Soundtrack Review: Miss Congeniality 2
By Mark Sung Apr 14, 2005, 15:23 GMT
The soundtrack opens with a lively start with Esthero’s ‘Wikked Lil' Grrrls’, which packs a lot of attitude. Natasha Bedingfield follows with ‘I'm a Bomb’ taken from her debut album. Continuing on with a similar style as the previous track is Pink’s ‘Trouble,’ which was used during scene when the characters take their flight to Las Vegas.
Also contributing to the soundtrack is Spiderbait who provide their recent 2004 single ‘Black Betty.’ Rather strangely the soundtrack follows the frantic Spiderbait track with Paul Anka’s almost mellow ‘(You're) Having My Baby.’
Also included is Carl Carlton’s ‘She's a Bad Mama Jama,’ which was used in the scene when agent Gracie Hart makes a television appearance as the ‘Face of the FBI.’
The remaining songs on the soundtrack all seem to be taken from the 1980’s and 70’s, with songs such as ‘Fire’ by The Ohio Players, ‘Don't Leave Me This Way’ by Thelma Houston, and 'I'll Take You There' by The Staple Singers.
Probably the most memorable song from the movie is Ike and Tina Turner’s ‘Proud Mary’, which thankfully is included on the soundtrack. I say thankfully not because I particularly like the song, but only because it at least gives you something to link the soundtrack to the movie. The song is featured notably in the scene where Gracie’s partner agent Fuller has to go undercover as a Tina Turner look-alike.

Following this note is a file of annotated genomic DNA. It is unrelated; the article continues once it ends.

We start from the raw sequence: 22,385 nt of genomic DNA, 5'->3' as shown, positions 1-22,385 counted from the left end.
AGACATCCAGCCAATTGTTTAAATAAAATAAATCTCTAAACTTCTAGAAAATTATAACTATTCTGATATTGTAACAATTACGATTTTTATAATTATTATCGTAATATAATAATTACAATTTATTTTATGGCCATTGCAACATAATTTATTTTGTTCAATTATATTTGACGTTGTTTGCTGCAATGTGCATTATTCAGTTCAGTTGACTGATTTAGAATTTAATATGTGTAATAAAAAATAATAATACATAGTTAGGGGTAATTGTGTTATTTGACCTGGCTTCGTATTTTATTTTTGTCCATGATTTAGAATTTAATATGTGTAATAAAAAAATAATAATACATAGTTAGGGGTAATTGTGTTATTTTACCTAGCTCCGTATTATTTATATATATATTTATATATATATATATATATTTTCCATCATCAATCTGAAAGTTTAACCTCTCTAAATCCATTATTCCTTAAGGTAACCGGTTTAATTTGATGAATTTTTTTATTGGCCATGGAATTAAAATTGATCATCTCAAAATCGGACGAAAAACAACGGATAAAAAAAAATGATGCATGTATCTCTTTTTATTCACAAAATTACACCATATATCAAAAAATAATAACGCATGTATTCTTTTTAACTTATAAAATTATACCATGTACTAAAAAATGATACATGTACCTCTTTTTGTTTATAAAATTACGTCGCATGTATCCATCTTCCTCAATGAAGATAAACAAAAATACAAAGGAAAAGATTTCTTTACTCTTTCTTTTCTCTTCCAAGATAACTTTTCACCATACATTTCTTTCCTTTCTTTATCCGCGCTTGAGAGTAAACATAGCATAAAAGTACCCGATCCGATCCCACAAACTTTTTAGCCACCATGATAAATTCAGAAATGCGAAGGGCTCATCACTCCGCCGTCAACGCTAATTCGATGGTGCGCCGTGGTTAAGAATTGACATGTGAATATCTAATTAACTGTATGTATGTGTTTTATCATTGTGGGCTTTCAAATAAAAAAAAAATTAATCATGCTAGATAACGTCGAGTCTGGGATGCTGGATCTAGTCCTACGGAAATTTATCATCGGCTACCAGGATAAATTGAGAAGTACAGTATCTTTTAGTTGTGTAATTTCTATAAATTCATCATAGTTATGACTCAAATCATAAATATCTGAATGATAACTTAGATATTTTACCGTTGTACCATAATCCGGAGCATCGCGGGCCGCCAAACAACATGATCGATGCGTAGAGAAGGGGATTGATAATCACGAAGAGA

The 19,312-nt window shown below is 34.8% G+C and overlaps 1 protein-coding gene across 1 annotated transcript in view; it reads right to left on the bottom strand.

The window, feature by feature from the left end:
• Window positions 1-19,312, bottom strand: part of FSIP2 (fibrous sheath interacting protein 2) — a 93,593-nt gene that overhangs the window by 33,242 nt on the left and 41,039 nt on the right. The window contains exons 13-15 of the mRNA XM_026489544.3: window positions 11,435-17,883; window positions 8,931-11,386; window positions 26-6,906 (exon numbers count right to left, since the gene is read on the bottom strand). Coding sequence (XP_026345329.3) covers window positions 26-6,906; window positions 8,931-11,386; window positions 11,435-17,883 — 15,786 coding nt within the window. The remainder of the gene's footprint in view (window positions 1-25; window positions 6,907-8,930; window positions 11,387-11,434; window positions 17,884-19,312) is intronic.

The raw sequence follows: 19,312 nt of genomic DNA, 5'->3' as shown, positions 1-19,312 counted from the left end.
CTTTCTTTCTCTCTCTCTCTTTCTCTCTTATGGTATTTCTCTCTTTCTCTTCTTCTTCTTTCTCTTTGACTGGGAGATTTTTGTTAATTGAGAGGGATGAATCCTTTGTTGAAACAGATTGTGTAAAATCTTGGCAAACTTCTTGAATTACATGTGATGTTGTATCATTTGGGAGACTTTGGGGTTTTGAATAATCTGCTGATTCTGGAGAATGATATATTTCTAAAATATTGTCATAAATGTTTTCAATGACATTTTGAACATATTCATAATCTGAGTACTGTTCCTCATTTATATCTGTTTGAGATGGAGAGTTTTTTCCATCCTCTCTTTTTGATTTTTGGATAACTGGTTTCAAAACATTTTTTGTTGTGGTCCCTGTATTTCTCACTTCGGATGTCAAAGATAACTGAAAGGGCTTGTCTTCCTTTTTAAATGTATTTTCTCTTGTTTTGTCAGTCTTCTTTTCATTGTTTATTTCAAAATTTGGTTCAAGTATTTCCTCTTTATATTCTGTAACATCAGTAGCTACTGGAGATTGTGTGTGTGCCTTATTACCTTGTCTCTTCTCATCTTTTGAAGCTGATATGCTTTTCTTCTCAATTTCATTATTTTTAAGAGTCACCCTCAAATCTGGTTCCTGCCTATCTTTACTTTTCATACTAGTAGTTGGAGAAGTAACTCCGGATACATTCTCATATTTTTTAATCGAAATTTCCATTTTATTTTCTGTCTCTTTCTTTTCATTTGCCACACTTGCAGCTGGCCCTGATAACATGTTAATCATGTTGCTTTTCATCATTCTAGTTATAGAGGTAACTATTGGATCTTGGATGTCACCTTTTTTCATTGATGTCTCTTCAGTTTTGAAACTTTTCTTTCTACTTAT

Liza Minnelli’s live performance of ‘Cabaret’ and Patti LaBelle’s ‘New Attitude’ bring the soundtrack to a close.
Apart from Tina Turner’s ‘Proud Mary’ and perhaps Liza Minnelli’s ‘Cabaret,’ the music used during the movie is never very prominent. Whenever a song was used in the movie it usually lasted for less than 10 seconds. As a result when listening to the songs on the soundtrack, there isn’t really any association with the movie. The actual songs featured on the soundtrack aren’t particularly bad or difficult to listen to. In fact most of the older songs sounded familiar. The choice of songs just seemed a little odd for a soundtrack. The first 4 songs are quite modern and then suddenly the rest of the 8 songs sound like they’re taken from the early 80’s and beyond. Without any obvious bond with the movie, the soundtrack just seems like an oddly chosen compilation album.